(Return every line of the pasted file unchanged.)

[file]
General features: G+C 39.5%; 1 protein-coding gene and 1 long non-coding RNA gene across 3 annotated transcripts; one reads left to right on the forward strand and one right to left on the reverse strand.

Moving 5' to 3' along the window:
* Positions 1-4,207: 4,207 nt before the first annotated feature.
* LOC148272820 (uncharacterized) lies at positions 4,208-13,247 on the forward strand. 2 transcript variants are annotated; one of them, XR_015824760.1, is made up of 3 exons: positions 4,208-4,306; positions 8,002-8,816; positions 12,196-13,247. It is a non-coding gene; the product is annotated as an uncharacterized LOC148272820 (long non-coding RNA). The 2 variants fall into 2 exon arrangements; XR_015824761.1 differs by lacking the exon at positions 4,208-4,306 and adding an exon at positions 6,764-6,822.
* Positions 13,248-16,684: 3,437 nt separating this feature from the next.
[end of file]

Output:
General features: G+C 39.5%; 1 protein-coding gene and 1 long non-coding RNA gene across 3 annotated transcripts; one reads left to right on the forward strand and one right to left on the reverse strand.

Moving 5' to 3' along the window:
* Positions 1-4,207: 4,207 nt before the first annotated feature.
* LOC148272820 (uncharacterized) lies at positions 4,208-13,247 on the forward strand. 2 transcript variants are annotated; one of them, XR_015824760.1, is made up of 3 exons: positions 4,208-4,306; positions 8,002-8,816; positions 12,196-13,247. It is a non-coding gene; the product is annotated as an uncharacterized LOC148272820 (long non-coding RNA). The 2 variants fall into 2 exon arrangements; XR_015824761.1 differs by lacking the exon at positions 4,208-4,306 and adding an exon at positions 6,764-6,822.
* Positions 13,248-16,684: 3,437 nt separating this feature from the next.